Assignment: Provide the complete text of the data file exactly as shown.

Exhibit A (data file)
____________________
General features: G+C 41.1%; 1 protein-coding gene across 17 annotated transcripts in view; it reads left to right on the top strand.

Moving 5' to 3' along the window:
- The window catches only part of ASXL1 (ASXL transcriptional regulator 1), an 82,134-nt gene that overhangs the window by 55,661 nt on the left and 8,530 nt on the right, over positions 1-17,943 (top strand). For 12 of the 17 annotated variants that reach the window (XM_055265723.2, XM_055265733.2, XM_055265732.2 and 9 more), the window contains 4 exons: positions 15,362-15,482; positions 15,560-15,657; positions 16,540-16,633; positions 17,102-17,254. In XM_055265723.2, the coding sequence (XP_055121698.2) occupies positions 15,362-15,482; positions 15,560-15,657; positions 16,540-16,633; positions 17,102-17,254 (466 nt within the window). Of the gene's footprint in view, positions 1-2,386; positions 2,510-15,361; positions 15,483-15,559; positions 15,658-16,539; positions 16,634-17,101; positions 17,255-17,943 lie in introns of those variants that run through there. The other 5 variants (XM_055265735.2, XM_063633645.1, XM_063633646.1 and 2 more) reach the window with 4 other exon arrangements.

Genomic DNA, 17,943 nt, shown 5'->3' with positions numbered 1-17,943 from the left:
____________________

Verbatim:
General features: G+C 41.1%; 1 protein-coding gene across 17 annotated transcripts in view; it reads left to right on the top strand.

Moving 5' to 3' along the window:
- The window catches only part of ASXL1 (ASXL transcriptional regulator 1), an 82,134-nt gene that overhangs the window by 55,661 nt on the left and 8,530 nt on the right, over positions 1-17,943 (top strand). For 12 of the 17 annotated variants that reach the window (XM_055265723.2, XM_055265733.2, XM_055265732.2 and 9 more), the window contains 4 exons: positions 15,362-15,482; positions 15,560-15,657; positions 16,540-16,633; positions 17,102-17,254. In XM_055265723.2, the coding sequence (XP_055121698.2) occupies positions 15,362-15,482; positions 15,560-15,657; positions 16,540-16,633; positions 17,102-17,254 (466 nt within the window). Of the gene's footprint in view, positions 1-2,386; positions 2,510-15,361; positions 15,483-15,559; positions 15,658-16,539; positions 16,634-17,101; positions 17,255-17,943 lie in introns of those variants that run through there. The other 5 variants (XM_055265735.2, XM_063633645.1, XM_063633646.1 and 2 more) reach the window with 4 other exon arrangements.

Genomic DNA, 17,943 nt, shown 5'->3' with positions numbered 1-17,943 from the left: